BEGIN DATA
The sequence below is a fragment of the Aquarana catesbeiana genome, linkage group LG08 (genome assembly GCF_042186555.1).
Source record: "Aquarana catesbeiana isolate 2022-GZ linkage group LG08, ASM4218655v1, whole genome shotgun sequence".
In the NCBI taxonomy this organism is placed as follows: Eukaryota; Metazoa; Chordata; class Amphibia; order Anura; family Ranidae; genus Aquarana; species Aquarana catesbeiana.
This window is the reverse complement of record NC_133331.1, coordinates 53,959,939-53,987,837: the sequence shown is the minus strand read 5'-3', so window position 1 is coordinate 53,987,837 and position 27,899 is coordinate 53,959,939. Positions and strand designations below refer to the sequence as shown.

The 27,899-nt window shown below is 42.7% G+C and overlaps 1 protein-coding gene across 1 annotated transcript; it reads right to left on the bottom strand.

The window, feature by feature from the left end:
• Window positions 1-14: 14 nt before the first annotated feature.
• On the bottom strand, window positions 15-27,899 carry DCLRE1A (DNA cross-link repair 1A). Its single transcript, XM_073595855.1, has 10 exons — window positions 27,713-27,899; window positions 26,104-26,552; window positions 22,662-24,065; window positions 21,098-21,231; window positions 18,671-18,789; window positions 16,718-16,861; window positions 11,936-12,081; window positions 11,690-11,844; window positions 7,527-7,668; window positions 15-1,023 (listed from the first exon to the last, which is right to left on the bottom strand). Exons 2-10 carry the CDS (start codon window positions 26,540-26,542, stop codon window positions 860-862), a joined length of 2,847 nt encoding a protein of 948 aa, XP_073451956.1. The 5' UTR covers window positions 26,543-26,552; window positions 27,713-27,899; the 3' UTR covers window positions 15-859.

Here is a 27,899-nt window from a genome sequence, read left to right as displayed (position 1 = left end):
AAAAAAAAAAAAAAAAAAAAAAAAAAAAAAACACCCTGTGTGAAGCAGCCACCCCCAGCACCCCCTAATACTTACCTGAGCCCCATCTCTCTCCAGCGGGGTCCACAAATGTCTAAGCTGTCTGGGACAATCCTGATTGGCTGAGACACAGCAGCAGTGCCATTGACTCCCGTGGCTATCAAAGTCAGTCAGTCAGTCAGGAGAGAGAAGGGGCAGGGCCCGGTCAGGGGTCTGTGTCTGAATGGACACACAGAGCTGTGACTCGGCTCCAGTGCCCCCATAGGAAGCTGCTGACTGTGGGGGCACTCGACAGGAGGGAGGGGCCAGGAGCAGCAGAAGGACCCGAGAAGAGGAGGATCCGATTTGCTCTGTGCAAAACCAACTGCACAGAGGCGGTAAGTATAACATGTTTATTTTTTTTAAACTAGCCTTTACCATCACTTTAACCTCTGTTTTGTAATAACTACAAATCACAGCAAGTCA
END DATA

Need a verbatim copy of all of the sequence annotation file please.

The sequence below is a fragment of the Aquarana catesbeiana genome, linkage group LG08 (genome assembly GCF_042186555.1).
Source record: "Aquarana catesbeiana isolate 2022-GZ linkage group LG08, ASM4218655v1, whole genome shotgun sequence".
In the NCBI taxonomy this organism is placed as follows: Eukaryota; Metazoa; Chordata; class Amphibia; order Anura; family Ranidae; genus Aquarana; species Aquarana catesbeiana.
This window is the reverse complement of record NC_133331.1, coordinates 53,959,939-53,987,837: the sequence shown is the minus strand read 5'-3', so window position 1 is coordinate 53,987,837 and position 27,899 is coordinate 53,959,939. Positions and strand designations below refer to the sequence as shown.

The 27,899-nt window shown below is 42.7% G+C and overlaps 1 protein-coding gene across 1 annotated transcript; it reads right to left on the bottom strand.

The window, feature by feature from the left end:
• Window positions 1-14: 14 nt before the first annotated feature.
• On the bottom strand, window positions 15-27,899 carry DCLRE1A (DNA cross-link repair 1A). Its single transcript, XM_073595855.1, has 10 exons — window positions 27,713-27,899; window positions 26,104-26,552; window positions 22,662-24,065; window positions 21,098-21,231; window positions 18,671-18,789; window positions 16,718-16,861; window positions 11,936-12,081; window positions 11,690-11,844; window positions 7,527-7,668; window positions 15-1,023 (listed from the first exon to the last, which is right to left on the bottom strand). Exons 2-10 carry the CDS (start codon window positions 26,540-26,542, stop codon window positions 860-862), a joined length of 2,847 nt encoding a protein of 948 aa, XP_073451956.1. The 5' UTR covers window positions 26,543-26,552; window positions 27,713-27,899; the 3' UTR covers window positions 15-859.

Here is a 27,899-nt window from a genome sequence, read left to right as displayed (position 1 = left end):
AAAAAAAAAAAAAAAAAAAAAAAAAAAAAAACACCCTGTGTGAAGCAGCCACCCCCAGCACCCCCTAATACTTACCTGAGCCCCATCTCTCTCCAGCGGGGTCCACAAATGTCTAAGCTGTCTGGGACAATCCTGATTGGCTGAGACACAGCAGCAGTGCCATTGACTCCCGTGGCTATCAAAGTCAGTCAGTCAGTCAGGAGAGAGAAGGGGCAGGGCCCGGTCAGGGGTCTGTGTCTGAATGGACACACAGAGCTGTGACTCGGCTCCAGTGCCCCCATAGGAAGCTGCTGACTGTGGGGGCACTCGACAGGAGGGAGGGGCCAGGAGCAGCAGAAGGACCCGAGAAGAGGAGGATCCGATTTGCTCTGTGCAAAACCAACTGCACAGAGGCGGTAAGTATAACATGTTTATTTTTTTTAAACTAGCCTTTACCATCACTTTAACCTCTGTTTTGTAATAACTACAAATCACAGCAAGTCA